We've had some pretty good fishing during the last two weeks of June. Water temps have held in the fishable range on most rivers, however the big rivers have gone over 70 a few times. The lakes are heating up with surface temps jumping from mid 60's two weekends ago on Lake Champlain during the Ditch Pickle Classic to mid 70's last weekend.
Unfortunately we have a bit of a heat wave on the way for the fourth of July week which will put all of the big rivers and many mid sized streams out of play as far as trout fishing goes. You may find some mid sized streams to be under 70 early in the mornings especially on clear nights where we get a lot of radiational cooling. We also have a lot of ground water flowing and fairly high flows thanks to all the rain we have had this spring so that extra water will be helping to cool the rivers as well. This time of year rain is almost always a good thing for our trout so I am hoping that the wetter than average year continues. Higher flows during the summer means lower water temps, more food, more available habitat, and more cover from predators.
We've been having good luck fishing dry droppers on the rivers. On smaller streams I've been fishing with a tight line rig with a dry fly on the tag and a small to medium sized mayfly or caddis nymph about 20" below. In this scenario its important to be stealthy and fish upstream because you cannot cast much over 30', equally important is changing the weight of your nymph depending on water depth. In skinnier water a 2.0-2.3 mm bead will keep you fly near the bottom but not hanging up constantly, in deeper water a 2.8-3.0 mm bead will get down but not sink your dry fly. In deeper pools I've been fishing the dry dropper first and then clipping off the dry and adding a second nymph to get to the bottom part of the pool. This allows you to first target any fish suspended in the pool and then target the fish nearer the bottom. In a pool recently I used this tactic to first catch a suspended rainbow in the middle of the pool and then four browns nearer the bottom with the double nymph rig. On larger streams a typical weight forward 5 wt line and rod with a nymph suspended between 2-5' below the dry will work. When fishing on my own i'll use two nymphs under the dry but its prone to tangles if you are not used to casting this rig. Generally I'll cast 45-60 degrees up stream and then drift the flies past my position and extend the drift as long as possible by shaking line out of the rod tip and then swinging the flies before stripping the flies back into me.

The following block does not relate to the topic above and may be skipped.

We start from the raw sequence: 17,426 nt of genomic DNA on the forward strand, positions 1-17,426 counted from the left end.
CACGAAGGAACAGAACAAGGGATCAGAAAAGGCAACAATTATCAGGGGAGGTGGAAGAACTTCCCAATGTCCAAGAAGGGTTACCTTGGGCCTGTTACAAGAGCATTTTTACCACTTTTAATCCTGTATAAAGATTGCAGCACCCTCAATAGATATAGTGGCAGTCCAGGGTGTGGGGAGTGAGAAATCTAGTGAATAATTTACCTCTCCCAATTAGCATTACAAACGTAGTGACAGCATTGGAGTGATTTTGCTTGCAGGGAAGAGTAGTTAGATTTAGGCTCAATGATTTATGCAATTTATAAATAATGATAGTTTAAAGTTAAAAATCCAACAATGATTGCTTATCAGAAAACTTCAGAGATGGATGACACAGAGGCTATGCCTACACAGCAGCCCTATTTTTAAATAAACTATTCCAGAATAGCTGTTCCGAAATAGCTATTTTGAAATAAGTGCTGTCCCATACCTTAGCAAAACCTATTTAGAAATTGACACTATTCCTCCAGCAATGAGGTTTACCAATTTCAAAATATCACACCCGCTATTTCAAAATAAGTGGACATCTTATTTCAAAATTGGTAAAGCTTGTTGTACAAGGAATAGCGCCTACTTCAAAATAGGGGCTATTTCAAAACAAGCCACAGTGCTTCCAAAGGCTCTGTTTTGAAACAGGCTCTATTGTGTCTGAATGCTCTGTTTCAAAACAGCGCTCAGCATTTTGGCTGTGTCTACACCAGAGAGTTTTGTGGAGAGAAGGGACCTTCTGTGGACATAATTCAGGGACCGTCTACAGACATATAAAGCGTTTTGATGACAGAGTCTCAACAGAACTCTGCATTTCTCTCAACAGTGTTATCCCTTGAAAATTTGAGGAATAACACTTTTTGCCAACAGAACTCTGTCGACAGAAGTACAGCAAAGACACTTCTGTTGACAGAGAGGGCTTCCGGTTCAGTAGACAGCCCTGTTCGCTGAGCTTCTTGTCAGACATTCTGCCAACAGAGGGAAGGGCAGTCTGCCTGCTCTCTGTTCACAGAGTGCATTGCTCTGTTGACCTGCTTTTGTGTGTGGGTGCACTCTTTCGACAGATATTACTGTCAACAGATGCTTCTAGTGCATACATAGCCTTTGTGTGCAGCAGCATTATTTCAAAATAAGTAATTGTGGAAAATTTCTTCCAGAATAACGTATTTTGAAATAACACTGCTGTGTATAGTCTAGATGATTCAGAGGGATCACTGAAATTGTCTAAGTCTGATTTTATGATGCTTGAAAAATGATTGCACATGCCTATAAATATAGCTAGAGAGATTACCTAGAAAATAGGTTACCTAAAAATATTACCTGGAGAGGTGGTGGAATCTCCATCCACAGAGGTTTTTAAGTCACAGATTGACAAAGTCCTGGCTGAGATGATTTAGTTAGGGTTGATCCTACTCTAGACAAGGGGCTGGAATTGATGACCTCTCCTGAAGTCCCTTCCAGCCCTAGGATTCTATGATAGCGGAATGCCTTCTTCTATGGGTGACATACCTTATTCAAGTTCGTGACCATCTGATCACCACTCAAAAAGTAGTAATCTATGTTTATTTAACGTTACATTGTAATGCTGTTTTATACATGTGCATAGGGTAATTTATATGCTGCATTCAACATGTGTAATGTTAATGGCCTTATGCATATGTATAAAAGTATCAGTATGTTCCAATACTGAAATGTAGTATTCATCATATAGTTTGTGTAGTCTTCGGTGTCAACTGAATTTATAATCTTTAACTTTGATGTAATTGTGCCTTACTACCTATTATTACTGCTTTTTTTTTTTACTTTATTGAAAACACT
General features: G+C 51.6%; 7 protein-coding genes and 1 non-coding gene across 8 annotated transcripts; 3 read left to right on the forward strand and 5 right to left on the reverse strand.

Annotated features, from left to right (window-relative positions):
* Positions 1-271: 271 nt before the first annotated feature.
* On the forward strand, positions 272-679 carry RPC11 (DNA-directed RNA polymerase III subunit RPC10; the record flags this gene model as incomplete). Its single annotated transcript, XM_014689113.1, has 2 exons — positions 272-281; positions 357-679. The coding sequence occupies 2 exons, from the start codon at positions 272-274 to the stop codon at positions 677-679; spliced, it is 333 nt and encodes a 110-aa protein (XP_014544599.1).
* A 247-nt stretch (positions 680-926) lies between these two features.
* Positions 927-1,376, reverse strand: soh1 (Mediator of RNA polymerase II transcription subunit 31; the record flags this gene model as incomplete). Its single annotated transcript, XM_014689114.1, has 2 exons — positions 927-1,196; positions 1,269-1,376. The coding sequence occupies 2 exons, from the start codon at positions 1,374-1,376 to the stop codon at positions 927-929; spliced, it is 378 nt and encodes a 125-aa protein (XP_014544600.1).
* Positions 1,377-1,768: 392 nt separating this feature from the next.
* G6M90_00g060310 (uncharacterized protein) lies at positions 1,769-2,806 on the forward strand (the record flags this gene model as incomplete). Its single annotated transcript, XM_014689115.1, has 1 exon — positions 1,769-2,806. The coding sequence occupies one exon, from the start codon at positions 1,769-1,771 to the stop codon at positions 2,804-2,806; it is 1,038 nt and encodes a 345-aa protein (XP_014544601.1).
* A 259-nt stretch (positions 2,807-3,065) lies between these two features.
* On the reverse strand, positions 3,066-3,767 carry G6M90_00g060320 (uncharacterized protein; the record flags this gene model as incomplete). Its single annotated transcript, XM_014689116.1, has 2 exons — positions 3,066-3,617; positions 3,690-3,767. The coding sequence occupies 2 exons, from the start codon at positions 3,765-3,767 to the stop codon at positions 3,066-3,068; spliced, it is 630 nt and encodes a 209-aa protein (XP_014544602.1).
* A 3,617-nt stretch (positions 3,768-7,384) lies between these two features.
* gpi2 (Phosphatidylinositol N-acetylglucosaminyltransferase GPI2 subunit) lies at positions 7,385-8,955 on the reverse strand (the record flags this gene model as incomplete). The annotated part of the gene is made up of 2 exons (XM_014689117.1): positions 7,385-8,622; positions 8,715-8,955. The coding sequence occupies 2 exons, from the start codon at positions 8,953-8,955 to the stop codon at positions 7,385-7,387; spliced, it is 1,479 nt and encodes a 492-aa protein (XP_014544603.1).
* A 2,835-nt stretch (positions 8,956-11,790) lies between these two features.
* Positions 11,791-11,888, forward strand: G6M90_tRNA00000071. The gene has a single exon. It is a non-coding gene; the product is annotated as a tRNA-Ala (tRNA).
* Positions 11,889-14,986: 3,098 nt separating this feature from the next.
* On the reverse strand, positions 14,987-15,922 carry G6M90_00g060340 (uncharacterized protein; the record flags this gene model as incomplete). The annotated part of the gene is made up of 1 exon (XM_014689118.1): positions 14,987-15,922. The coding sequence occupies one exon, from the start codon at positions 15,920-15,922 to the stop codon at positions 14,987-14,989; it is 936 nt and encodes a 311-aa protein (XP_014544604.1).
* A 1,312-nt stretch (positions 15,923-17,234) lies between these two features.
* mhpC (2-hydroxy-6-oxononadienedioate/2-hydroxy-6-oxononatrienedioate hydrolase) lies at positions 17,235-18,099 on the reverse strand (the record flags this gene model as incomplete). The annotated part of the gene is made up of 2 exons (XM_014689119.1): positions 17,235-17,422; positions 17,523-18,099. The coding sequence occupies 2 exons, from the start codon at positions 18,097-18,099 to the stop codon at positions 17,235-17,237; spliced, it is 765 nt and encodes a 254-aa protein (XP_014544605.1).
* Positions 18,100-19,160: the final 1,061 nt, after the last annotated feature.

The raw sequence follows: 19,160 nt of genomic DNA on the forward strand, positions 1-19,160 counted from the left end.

As I mentioned before I fished in the Ditch Pickle Classic two weekend ago. Unfortunately, our 4 year run of top three finishes came to and end and we ended up with 5th place out of about 60 teams. Fishing was tough this year for bass, and we decided to focus all of our time on smallmouth. Scores overall were lower than normal as most teams struggled. The theme for us was small and medium sized bass and Pike everywhere. Generally its exciting to hook big pike but in a bass tournament catching more pike than bass gets to be a bummer. Plenty of times we thought we may have a big bass on only for it to be a pike. We caught so many that we were eventually able to tell if we had a bass or pike on by the way it fought before we ever saw it. We hit all of our traditional big smallmouth spots where we have hooked 18+" fish in the past but didn't find any over 17". I can only assume that the cold water temps and late spring had pushed back spawning and altered where the big bass and also the pike were hanging out. I can only assume that we should have spent more time fishing deeper water in the 15' range. We did get some nice top water eats early in the morning. I've found that smallmouth will come into shallow bays very early to feed and you can catch nice bass in 2-5' of water with poppers. I look for swirls in the bays and if you see some be sure to target them. The one swirl I saw this year resulted in 2 bass in 2 casts on the popper. Most of our bass came on small streamers with intermediate line in 5-8 feet. It was a constant grind this year and we never got into any good windows when the fish were really on the hunt as normally happens. It was just one maybe two fish and lots of casting in between fish. My partner Mike did catch the biggest northern of the tournament and won a nice fully loaded fly box from Vermont Fly Guys which was a nice reward for all the grinding. We are already looking forward to next year and know what we want to work on. Hopefully we get the time to pre fish next year to find out where the big bass are before the tournament.
I am looking forward to the hex hatch starting on some of our local ponds and lakes. I'll be up north for about 5 days and hopefully I can get a few evenings of good hatches.
Ben Wilcox Owner/Guide Maple Country Anglers